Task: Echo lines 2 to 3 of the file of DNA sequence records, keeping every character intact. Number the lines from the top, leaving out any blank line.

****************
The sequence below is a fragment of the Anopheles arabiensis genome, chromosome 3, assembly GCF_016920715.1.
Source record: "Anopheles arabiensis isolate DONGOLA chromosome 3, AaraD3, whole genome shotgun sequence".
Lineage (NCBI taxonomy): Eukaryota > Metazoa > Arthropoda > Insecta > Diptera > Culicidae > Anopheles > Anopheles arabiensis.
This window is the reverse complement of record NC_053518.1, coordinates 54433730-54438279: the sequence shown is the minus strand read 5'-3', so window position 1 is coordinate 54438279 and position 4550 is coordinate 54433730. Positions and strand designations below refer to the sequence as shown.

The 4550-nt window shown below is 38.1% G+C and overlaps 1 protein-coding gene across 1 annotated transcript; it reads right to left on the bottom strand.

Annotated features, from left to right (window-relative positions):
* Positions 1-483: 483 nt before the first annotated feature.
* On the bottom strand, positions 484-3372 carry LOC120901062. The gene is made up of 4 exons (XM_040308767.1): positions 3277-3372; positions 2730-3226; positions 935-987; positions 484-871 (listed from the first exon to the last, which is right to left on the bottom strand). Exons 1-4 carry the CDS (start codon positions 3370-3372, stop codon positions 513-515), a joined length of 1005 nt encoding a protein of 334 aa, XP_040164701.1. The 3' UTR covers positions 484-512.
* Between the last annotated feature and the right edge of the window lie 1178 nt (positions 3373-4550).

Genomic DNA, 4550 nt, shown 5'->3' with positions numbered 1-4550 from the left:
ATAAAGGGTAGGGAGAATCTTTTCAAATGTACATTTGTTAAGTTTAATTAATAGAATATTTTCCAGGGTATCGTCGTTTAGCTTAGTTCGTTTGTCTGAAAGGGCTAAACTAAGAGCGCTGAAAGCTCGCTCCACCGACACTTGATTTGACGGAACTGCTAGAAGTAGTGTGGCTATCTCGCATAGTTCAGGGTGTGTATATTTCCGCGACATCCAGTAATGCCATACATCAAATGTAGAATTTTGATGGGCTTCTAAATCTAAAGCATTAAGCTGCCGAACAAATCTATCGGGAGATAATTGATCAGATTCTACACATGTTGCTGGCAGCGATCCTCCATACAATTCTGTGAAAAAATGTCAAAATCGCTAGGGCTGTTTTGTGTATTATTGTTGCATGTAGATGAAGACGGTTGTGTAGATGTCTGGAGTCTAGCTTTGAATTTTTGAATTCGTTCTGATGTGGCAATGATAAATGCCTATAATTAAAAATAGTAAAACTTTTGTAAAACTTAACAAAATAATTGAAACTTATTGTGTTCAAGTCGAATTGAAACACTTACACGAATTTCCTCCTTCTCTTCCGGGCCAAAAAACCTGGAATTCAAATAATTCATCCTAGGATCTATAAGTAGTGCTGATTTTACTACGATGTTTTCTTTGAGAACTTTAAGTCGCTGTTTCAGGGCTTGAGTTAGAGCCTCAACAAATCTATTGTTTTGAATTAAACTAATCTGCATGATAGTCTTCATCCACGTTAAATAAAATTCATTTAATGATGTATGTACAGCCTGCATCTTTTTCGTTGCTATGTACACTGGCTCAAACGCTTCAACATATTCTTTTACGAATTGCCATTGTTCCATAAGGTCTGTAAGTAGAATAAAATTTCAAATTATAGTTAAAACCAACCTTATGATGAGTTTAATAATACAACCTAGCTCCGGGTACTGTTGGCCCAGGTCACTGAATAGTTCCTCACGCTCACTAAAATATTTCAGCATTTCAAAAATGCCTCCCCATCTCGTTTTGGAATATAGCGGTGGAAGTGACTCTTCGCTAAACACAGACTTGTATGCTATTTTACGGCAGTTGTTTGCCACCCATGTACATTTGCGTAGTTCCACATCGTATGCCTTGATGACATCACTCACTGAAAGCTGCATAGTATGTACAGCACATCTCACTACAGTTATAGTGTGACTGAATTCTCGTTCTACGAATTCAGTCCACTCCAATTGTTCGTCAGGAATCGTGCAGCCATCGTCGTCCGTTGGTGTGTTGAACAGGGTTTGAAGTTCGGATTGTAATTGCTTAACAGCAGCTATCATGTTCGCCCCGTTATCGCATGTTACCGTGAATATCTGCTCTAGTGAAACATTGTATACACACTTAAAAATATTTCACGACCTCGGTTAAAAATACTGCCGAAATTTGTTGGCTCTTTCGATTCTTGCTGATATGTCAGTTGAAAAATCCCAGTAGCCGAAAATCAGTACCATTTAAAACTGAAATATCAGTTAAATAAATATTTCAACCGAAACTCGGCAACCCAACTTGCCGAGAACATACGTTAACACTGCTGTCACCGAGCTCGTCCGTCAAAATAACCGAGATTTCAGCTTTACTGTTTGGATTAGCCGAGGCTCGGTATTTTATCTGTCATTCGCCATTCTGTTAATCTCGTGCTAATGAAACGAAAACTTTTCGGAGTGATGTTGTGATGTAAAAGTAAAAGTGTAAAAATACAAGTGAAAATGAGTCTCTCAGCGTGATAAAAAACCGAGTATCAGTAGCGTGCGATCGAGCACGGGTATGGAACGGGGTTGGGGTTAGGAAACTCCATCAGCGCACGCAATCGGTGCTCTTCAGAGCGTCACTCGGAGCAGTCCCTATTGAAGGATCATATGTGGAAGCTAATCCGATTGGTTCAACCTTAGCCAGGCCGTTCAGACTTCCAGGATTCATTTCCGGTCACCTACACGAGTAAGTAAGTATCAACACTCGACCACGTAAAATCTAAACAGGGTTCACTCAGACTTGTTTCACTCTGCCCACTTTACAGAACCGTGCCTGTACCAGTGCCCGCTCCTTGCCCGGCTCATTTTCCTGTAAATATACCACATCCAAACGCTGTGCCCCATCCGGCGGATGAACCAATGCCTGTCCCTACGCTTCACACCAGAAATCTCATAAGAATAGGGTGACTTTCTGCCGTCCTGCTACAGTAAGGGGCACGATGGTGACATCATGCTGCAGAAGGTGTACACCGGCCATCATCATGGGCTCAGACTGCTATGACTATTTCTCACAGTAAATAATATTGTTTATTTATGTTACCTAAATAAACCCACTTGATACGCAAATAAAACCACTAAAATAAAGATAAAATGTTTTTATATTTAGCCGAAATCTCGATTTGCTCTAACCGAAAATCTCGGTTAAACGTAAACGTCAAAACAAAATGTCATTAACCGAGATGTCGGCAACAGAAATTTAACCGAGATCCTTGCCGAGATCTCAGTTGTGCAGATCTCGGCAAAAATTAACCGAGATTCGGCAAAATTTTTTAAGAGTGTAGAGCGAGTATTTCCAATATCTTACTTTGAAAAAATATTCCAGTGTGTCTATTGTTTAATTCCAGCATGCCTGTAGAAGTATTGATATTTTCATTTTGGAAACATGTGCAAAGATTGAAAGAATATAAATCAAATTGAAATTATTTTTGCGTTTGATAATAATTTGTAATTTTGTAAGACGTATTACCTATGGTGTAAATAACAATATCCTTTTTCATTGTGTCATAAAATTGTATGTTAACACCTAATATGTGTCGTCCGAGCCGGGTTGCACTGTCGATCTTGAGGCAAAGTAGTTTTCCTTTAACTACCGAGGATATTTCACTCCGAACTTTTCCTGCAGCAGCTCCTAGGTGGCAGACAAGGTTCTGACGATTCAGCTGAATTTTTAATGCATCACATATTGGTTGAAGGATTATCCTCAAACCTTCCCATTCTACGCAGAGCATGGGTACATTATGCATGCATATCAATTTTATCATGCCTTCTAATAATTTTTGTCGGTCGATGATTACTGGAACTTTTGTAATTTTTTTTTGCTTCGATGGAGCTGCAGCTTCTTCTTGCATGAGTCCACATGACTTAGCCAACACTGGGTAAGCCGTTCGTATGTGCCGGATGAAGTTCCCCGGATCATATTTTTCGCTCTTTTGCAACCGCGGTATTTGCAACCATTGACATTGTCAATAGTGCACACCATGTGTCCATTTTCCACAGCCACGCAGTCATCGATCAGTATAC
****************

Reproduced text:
Source record: "Anopheles arabiensis isolate DONGOLA chromosome 3, AaraD3, whole genome shotgun sequence".
Lineage (NCBI taxonomy): Eukaryota > Metazoa > Arthropoda > Insecta > Diptera > Culicidae > Anopheles > Anopheles arabiensis.